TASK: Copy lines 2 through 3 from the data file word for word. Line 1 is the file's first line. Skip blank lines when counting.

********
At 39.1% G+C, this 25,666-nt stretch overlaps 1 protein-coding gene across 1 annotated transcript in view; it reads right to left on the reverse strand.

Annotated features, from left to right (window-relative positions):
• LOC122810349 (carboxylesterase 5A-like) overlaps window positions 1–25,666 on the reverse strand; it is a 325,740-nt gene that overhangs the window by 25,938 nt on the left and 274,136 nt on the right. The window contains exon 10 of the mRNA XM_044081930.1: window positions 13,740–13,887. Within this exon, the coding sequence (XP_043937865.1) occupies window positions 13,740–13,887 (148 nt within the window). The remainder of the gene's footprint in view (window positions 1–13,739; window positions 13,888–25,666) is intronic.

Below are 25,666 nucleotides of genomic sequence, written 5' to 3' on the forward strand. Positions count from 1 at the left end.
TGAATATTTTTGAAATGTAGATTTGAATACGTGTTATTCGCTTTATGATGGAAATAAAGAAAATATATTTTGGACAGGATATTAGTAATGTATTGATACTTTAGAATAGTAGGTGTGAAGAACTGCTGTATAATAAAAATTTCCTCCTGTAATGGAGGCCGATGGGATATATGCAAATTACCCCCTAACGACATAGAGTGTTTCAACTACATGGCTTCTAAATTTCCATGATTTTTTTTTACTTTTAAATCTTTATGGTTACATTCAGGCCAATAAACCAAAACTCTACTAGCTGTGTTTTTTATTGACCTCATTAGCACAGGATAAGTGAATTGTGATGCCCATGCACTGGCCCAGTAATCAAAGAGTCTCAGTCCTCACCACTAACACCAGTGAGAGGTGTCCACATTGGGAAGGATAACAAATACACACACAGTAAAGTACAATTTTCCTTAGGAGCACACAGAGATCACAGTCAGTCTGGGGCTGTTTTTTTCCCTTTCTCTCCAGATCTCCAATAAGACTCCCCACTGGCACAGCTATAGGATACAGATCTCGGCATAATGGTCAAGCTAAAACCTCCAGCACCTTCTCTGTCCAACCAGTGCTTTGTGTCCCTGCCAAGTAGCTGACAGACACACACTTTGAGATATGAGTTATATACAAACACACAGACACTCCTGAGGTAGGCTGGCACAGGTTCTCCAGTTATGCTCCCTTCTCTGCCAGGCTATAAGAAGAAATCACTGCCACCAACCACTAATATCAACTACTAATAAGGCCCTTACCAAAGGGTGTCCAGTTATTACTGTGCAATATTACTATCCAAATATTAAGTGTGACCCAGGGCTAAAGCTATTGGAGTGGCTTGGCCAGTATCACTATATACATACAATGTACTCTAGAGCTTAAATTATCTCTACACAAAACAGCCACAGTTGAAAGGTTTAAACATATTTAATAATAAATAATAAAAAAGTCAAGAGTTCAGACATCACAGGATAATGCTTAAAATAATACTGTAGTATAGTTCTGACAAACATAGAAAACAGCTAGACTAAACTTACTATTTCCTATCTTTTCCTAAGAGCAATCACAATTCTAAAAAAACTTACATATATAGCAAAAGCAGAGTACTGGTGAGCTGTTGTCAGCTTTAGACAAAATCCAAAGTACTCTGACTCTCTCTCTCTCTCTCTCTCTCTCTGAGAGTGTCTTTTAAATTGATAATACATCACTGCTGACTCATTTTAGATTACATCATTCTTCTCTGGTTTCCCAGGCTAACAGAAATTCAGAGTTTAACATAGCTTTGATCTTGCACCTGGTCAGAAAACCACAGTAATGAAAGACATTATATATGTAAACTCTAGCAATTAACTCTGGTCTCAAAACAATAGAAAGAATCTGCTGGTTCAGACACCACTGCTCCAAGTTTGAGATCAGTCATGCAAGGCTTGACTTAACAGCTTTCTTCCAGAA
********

Annotated features, from left to right (window-relative positions):
• LOC122810349 (carboxylesterase 5A-like) overlaps window positions 1–25,666 on the reverse strand; it is a 325,740-nt gene that overhangs the window by 25,938 nt on the left and 274,136 nt on the right. The window contains exon 10 of the mRNA XM_044081930.1: window positions 13,740–13,887. Within this exon, the coding sequence (XP_043937865.1) occupies window positions 13,740–13,887 (148 nt within the window). The remainder of the gene's footprint in view (window positions 1–13,739; window positions 13,888–25,666) is intronic.